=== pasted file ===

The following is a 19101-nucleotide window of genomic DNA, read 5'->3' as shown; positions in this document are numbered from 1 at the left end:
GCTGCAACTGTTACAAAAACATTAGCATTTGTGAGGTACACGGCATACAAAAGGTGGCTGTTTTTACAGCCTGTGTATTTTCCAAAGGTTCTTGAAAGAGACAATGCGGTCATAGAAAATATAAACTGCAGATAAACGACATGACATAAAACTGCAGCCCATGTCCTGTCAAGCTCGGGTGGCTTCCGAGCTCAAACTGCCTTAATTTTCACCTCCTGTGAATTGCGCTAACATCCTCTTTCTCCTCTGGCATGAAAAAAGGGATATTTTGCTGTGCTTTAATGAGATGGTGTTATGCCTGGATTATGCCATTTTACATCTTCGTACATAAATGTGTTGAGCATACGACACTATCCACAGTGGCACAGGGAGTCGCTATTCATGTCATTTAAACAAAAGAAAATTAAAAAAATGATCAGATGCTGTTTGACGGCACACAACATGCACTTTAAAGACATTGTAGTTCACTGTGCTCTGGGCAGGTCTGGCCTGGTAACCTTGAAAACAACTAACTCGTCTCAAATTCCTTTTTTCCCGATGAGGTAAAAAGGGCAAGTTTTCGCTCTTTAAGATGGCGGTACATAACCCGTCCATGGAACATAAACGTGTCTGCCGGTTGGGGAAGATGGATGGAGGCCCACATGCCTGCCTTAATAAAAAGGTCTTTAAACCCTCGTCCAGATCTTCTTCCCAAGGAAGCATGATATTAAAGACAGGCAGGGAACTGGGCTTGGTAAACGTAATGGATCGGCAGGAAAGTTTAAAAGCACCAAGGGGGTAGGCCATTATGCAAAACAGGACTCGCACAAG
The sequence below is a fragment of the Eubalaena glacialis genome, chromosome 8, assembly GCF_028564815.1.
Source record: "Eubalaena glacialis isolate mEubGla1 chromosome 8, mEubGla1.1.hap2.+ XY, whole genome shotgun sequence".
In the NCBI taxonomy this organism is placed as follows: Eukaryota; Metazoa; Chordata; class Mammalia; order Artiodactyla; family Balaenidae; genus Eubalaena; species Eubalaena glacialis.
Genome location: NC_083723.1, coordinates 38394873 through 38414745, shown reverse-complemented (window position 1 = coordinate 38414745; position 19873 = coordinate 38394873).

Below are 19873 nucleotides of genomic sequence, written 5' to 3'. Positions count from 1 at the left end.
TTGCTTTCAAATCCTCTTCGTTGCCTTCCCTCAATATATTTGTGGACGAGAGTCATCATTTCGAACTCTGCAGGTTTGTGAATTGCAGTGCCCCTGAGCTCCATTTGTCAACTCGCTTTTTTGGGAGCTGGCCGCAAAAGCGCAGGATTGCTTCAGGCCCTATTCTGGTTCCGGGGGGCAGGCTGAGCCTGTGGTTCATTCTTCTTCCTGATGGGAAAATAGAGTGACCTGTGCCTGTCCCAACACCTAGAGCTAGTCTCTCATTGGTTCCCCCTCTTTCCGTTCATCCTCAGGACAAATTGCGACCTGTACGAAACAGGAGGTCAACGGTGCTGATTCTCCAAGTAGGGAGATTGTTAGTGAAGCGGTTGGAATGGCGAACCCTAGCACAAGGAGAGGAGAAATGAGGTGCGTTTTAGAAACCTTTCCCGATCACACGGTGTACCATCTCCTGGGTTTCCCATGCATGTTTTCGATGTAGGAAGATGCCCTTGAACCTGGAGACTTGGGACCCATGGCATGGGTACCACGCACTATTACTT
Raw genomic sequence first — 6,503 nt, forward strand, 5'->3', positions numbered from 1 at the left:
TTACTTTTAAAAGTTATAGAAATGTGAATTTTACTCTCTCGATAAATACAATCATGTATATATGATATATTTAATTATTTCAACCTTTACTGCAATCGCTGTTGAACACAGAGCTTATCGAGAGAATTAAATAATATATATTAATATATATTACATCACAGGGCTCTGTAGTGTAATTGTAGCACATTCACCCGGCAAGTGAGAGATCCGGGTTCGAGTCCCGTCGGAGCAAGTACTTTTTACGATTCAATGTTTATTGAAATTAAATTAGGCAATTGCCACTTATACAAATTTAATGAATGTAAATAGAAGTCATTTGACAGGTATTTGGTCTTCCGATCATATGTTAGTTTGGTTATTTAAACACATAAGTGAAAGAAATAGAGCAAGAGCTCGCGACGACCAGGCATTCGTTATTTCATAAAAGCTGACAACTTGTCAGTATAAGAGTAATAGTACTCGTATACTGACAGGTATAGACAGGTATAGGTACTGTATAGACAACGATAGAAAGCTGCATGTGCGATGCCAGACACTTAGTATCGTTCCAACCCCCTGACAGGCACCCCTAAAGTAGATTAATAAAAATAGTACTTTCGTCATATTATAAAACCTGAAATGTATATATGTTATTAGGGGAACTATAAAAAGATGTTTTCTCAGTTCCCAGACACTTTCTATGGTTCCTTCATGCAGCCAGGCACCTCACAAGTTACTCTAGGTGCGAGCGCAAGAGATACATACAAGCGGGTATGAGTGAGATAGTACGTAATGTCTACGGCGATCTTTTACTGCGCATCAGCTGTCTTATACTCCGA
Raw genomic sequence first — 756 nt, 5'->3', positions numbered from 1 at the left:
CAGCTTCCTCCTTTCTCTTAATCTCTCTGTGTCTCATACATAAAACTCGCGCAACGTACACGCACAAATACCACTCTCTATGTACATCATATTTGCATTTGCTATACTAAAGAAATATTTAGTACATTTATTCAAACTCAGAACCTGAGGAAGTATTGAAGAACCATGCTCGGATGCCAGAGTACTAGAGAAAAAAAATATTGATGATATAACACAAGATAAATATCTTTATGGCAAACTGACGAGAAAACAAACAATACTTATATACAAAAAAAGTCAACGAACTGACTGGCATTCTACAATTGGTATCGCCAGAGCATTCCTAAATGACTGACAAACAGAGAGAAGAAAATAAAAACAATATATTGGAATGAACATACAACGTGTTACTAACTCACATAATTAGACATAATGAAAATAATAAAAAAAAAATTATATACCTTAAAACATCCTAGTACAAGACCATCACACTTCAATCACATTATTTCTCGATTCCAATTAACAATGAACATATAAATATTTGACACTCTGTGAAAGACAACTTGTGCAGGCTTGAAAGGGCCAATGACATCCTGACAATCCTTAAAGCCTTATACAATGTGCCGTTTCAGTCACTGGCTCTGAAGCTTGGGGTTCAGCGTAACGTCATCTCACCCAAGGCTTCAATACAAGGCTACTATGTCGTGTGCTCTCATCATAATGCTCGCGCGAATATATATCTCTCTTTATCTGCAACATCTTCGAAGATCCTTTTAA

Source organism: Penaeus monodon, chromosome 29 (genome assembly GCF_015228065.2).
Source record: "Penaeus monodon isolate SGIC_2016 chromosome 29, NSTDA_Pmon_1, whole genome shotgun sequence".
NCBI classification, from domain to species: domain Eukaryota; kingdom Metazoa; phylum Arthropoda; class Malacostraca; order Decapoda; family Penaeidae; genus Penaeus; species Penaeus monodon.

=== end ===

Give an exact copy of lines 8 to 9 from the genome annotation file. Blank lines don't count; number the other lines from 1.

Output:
TTGCTTTCAAATCCTCTTCGTTGCCTTCCCTCAATATATTTGTGGACGAGAGTCATCATTTCGAACTCTGCAGGTTTGTGAATTGCAGTGCCCCTGAGCTCCATTTGTCAACTCGCTTTTTTGGGAGCTGGCCGCAAAAGCGCAGGATTGCTTCAGGCCCTATTCTGGTTCCGGGGGGCAGGCTGAGCCTGTGGTTCATTCTTCTTCCTGATGGGAAAATAGAGTGACCTGTGCCTGTCCCAACACCTAGAGCTAGTCTCTCATTGGTTCCCCCTCTTTCCGTTCATCCTCAGGACAAATTGCGACCTGTACGAAACAGGAGGTCAACGGTGCTGATTCTCCAAGTAGGGAGATTGTTAGTGAAGCGGTTGGAATGGCGAACCCTAGCACAAGGAGAGGAGAAATGAGGTGCGTTTTAGAAACCTTTCCCGATCACACGGTGTACCATCTCCTGGGTTTCCCATGCATGTTTTCGATGTAGGAAGATGCCCTTGAACCTGGAGACTTGGGACCCATGGCATGGGTACCACGCACTATTACTT
Raw genomic sequence first — 6,503 nt, forward strand, 5'->3', positions numbered from 1 at the left: